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The term ‘stem cell niche’ refers to a spatial and temporal structure harbouring haematopoietic stem cells in close contact with accessory cell types, such as mesenchymal stromal cells (MSC). MSC were initially isolated from the bone marrow (BM) and subsequently from other sources, including adipose tissue and umbilical cord blood. MSC can be defined by phenotypic and functional criteria, and possess immunomodulating and regenerative properties that render them attractive candidates for cell therapy approaches in autoimmune and inflammatory disorders.1 ,2 MSC play a vital role in regulating haematopoiesis and give origin to crucial niche elements, such as osteoblasts, adipocytes and reticular fibroblasts.3 Intriguingly, MSC can home in to tissues in need of structural repair, where they release paracrine factors and recruit additional cell types, such as endothelial cells and macrophages.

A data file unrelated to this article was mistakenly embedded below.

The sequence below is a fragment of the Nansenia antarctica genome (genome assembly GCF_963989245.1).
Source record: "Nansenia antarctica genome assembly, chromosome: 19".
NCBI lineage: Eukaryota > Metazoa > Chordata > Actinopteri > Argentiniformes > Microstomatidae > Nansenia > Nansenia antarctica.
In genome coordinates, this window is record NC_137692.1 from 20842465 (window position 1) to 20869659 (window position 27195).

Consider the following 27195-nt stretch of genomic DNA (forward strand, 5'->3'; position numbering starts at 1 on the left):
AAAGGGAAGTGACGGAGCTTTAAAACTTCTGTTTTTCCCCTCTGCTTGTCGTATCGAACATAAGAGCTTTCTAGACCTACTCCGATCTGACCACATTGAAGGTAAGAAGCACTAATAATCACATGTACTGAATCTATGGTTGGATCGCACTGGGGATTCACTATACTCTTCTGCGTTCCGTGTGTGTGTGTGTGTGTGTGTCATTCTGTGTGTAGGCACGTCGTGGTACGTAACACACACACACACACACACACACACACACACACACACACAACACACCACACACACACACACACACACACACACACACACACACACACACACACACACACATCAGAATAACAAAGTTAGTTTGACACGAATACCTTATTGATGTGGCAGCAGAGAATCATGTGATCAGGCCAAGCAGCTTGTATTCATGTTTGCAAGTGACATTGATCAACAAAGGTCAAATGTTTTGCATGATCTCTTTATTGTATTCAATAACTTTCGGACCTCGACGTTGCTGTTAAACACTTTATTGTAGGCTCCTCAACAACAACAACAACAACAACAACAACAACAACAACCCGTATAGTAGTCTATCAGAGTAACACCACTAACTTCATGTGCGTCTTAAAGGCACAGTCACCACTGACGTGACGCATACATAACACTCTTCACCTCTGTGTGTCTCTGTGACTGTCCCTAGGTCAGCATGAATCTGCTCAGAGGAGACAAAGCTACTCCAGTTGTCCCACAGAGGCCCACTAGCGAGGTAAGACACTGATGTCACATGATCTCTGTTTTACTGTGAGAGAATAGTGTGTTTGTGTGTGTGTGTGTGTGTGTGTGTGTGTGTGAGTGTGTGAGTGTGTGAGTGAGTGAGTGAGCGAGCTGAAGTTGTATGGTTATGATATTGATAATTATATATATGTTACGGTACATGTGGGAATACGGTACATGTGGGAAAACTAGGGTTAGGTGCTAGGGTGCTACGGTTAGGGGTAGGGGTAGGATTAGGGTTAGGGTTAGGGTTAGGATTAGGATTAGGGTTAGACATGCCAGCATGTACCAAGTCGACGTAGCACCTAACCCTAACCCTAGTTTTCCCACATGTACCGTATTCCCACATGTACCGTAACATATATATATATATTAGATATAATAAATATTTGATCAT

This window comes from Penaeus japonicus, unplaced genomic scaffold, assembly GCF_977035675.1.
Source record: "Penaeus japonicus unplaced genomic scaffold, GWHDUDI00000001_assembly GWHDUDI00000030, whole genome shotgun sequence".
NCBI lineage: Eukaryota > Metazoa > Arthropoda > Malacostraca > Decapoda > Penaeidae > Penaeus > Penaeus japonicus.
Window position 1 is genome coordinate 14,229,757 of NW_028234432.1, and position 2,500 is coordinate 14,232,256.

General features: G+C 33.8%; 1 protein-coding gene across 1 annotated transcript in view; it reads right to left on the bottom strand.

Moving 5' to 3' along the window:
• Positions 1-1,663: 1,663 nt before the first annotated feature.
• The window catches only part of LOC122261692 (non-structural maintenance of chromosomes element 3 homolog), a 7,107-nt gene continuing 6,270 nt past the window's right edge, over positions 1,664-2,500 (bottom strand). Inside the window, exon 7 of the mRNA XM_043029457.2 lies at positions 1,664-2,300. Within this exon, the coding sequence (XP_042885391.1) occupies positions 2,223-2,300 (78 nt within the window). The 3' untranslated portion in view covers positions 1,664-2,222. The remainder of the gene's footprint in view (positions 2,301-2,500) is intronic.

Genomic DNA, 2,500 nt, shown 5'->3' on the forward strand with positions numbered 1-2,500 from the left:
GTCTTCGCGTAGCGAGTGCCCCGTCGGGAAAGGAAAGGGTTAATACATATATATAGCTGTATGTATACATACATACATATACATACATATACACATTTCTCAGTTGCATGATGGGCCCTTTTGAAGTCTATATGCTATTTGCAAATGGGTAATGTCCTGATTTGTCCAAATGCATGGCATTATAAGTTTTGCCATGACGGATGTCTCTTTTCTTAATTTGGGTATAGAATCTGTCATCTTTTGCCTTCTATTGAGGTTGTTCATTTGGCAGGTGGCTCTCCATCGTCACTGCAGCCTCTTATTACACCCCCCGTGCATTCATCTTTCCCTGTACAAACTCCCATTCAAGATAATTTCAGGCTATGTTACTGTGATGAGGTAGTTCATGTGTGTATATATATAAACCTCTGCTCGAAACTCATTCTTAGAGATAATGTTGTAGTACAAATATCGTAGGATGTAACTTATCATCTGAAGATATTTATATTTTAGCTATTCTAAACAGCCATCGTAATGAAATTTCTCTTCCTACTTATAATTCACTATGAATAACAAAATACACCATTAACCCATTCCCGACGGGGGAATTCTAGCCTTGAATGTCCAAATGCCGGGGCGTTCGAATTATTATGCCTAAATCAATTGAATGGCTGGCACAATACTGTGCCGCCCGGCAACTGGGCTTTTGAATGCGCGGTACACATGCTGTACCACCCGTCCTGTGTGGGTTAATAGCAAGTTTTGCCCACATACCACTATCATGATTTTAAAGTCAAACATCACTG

BMMSC also regulate both innate and adaptive immune responses, leading to inhibited generation of T helper 17 (Th17) cells and promoting the reprogramming of Th17 cells into suppressive FoxP3-expressing regulatory T cells (Treg).4 Clinical trials with both locally delivered and systemic autologous BMMSC have shown promising results in terms of safety and therapeutic efficacy for patients …
Contributors All the authors wrote and edited the commentary.
Competing interests None.
Provenance and peer review Commissioned; internally peer reviewed.
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